Although we did not plan to compare the old and new treatment regimens, these data clearly demonstrate the importance of providing potent drugs as part of routine STI services after completing PPT. A low prevalence of gonorrhoea and chlamydia was sustained in Bintan following syndromic treatment for cervicitis with the new drug regimen, whereas resuming the old drug regimen resulted in increased prevalence in Salatiga. Additional funding was allocated to purchase the new drug regimen, and adequate treatment of sex workers with cervicitis was resumed in Salatiga in August 2008.

Development of antimicrobial resistance to cefixime and azithromycin has been mentioned as a concern for providing PPT. However, this seems rather unlikely, as treatment is provided as a single-dose regimen and is administered under direct supervision, thus limiting poor adherence which has been associated with development of resistance.1

New infections and reinfections seemed common in our population, which is likely due to insufficient condom use, although we could not show this association in our limited sample size. Unfortunately, we collected only few behavioural data as part of this project, which did not allow for detailed analysis of factors associated with new or reinfections. Identification of sex workers at risk for new or reinfections will help in targeting prevention efforts, which will be explored during scale-up of the STI-control programme.

The proportion of sex workers reporting consistent condom use with clients increased significantly during the programme at both sites. However, it remained below 50% and is considered insufficient for STI and HIV transmission prevention. Although many countries in the Southeast Asian region have shown successful implementation of 100% condom use programmes,12 13 the situation in Indonesia remains challenging with a resource-constrained public health system and a socio-political environment that has grown less supportive of condom use for HIV prevention. For example, no funding for condoms was provided in the government budget in 2008 and 2009, and the Indonesian Family Planning Commission had to remove condom-vending machines from commercial sex hotspots in 2007 due to pressure from conservative religious groups. Prevention programmes have begun to target clients of sex workers to adopt safer sex behaviours, and efforts continue to address barriers to use condoms with clients. These programmes will eventually work towards empowering sex workers to reduce their vulnerability to STIs and HIV.14

Half of the sex workers received only one round of PPT, which most likely results from high mobility. Indeed, most commercial sex hotspots in Indonesia experience high rates of turnover of sex workers, typically between 50 and 100% annually. This suggests that effective interventions must be implemented at many and ideally all commercial sex sites throughout Indonesia if the initiative is to have significant impact on STI and HIV transmission at the national level. Based on these data, the Indonesian National AIDS Commission has scaled up the intervention model to 14 sites across Indonesia in 2009 with preliminary successful results showing a decrease in gonorrhoea and chlamydia prevalence but with ongoing challenges to increase the proportion of sex workers using condoms consistently. The Ministry of Health, with support from The Global Fund to fight AIDS, will continue to implement this intervention and will expand to three additional sites. The scale-up of this intervention and inclusion of clients of sex workers in the prevention efforts may reduce national STI prevalence rates and eventually reduce HIV transmission.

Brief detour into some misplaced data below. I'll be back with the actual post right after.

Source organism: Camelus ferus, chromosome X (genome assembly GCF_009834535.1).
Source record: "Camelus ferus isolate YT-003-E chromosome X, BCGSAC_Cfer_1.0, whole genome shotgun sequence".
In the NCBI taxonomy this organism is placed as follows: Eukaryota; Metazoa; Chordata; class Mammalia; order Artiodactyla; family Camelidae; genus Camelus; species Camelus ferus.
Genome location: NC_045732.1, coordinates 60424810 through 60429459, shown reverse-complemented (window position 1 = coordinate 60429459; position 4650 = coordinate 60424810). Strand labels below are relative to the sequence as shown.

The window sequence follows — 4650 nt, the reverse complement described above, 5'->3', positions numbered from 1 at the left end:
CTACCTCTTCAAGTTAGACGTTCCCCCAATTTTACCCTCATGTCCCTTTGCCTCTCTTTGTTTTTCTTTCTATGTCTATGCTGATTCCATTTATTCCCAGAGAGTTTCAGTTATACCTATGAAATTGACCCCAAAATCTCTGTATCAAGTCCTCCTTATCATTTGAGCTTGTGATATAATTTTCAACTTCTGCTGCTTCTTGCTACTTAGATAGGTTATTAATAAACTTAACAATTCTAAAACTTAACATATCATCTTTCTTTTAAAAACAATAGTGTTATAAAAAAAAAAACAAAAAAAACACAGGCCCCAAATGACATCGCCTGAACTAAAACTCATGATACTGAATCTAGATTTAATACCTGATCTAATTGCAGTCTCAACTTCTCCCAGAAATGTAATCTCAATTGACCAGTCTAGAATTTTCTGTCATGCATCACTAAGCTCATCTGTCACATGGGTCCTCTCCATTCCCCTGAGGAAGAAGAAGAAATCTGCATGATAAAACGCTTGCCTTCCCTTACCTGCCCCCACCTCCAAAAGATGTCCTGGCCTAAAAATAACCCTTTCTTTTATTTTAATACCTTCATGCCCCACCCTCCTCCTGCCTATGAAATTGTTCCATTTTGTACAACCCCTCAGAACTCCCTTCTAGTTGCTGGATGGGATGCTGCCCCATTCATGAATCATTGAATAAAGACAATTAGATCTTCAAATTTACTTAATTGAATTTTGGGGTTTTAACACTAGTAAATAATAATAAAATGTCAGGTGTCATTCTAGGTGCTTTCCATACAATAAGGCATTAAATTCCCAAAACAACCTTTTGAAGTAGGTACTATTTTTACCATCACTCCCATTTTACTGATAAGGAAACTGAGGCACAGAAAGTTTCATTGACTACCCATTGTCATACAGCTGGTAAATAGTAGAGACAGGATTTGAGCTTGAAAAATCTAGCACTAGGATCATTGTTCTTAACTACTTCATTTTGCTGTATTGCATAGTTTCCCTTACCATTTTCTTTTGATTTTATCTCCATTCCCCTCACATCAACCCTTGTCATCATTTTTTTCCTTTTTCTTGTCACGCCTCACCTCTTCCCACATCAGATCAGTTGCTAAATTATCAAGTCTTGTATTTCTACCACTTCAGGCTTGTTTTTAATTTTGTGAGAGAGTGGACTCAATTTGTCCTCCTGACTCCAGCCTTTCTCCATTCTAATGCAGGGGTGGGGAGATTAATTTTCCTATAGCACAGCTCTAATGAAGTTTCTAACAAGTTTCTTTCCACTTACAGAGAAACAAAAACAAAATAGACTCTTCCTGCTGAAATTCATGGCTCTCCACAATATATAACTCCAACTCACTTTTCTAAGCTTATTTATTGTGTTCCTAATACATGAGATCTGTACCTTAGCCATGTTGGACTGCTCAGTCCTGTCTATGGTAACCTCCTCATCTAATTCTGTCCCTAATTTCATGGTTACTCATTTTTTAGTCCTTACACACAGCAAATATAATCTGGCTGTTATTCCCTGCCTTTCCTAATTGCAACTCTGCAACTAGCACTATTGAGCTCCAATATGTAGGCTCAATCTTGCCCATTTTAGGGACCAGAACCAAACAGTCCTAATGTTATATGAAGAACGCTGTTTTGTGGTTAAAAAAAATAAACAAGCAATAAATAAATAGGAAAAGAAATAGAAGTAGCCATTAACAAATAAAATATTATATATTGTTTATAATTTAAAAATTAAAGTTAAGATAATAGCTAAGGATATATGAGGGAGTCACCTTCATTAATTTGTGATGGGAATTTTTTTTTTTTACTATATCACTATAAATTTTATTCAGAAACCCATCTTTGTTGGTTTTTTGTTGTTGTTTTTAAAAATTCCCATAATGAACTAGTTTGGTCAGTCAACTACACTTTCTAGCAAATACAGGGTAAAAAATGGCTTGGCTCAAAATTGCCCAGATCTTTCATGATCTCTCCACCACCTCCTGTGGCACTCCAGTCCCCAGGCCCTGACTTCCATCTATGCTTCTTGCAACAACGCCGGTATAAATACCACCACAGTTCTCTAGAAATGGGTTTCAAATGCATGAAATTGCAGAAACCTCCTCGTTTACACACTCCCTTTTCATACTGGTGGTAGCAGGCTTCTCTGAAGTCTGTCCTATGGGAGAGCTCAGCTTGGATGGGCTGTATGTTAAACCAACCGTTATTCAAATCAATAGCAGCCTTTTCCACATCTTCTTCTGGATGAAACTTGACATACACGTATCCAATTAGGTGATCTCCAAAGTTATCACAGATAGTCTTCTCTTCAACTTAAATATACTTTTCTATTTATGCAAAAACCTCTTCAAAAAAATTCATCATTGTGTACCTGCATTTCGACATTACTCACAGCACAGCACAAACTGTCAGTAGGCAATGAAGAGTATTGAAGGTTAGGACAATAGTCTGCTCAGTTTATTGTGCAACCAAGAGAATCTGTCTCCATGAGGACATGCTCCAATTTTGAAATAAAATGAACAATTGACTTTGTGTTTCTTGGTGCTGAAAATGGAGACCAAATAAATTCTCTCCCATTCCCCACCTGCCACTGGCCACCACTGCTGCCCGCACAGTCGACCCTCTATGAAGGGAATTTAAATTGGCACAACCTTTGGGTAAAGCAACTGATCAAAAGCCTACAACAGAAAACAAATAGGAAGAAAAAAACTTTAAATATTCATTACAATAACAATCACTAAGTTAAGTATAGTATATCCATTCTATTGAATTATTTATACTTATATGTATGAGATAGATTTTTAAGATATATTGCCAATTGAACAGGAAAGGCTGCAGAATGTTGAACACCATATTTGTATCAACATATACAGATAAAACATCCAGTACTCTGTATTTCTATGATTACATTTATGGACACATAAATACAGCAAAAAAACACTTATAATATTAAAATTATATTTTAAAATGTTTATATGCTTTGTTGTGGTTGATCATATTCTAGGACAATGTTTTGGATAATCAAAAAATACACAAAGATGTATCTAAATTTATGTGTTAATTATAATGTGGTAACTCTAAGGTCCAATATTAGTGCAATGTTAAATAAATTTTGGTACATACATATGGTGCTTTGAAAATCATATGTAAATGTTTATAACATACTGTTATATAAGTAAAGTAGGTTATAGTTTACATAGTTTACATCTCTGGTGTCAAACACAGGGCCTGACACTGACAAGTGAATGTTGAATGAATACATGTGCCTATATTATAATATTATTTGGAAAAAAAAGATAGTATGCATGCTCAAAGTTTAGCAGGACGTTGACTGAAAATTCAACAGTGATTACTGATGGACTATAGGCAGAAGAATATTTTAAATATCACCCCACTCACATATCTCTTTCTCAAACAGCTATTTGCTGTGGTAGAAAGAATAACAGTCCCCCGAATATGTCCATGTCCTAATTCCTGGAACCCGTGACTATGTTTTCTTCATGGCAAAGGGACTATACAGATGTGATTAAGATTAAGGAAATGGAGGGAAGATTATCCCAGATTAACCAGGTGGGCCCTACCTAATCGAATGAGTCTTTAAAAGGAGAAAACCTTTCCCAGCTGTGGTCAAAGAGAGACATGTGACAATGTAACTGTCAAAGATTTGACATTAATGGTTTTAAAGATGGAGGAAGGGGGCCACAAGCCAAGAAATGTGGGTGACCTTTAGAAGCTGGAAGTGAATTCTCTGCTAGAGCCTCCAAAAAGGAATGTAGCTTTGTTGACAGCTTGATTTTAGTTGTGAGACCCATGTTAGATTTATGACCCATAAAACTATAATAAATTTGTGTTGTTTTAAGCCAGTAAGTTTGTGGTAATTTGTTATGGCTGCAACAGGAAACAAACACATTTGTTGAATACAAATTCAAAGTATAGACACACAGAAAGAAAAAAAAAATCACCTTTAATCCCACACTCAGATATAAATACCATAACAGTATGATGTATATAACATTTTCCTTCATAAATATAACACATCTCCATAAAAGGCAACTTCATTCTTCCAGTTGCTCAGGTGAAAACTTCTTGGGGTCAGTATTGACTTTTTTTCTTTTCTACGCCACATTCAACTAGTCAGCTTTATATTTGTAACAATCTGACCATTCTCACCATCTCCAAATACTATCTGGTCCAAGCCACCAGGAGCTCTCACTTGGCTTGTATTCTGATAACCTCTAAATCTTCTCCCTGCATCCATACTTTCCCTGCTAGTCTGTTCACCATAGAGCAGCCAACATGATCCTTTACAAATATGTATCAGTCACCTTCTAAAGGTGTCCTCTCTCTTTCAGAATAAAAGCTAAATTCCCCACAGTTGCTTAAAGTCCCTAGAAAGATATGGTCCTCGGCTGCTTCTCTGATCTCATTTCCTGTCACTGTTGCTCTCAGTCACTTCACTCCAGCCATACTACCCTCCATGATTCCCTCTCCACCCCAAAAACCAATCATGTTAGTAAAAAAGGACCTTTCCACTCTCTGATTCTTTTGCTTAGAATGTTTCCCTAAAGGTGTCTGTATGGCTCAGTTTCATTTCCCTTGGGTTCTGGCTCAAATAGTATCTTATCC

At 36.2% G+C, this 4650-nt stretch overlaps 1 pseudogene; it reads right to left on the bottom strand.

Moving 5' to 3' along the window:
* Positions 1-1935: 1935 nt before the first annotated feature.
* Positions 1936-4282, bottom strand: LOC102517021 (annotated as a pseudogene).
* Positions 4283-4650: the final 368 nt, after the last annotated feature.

Key messages

  • A comprehensive STI-control programme, involving the local community, consisting of provision of adequate STI treatment, ensuring condom availability and promoting condom use resulted in a rapid decline of gonorrhoea and chlamydia prevalence which was sustainable after 15 months.

  • Although the proportion of sex workers reporting consistent condom use with clients in the last week increased significantly since the start of the intervention, it still remains insufficient to prevent STI and HIV transmission.

  • The successful implementation of the STI-control programme resulted in the decision by the National AIDS commission and the Ministry of Health to scale up this intervention to reduce national STI prevalence and HIV transmission.

References

Footnotes

  • Funding USAID and Indonesian Partnership Fund.

  • Competing interests None.

  • Ethics approval Ethics approval was provided by The Indonesian Ethics Committee for National Health Research.

  • Patient consent Obtained.

  • Provenance and peer review Not commissioned; externally peer reviewed.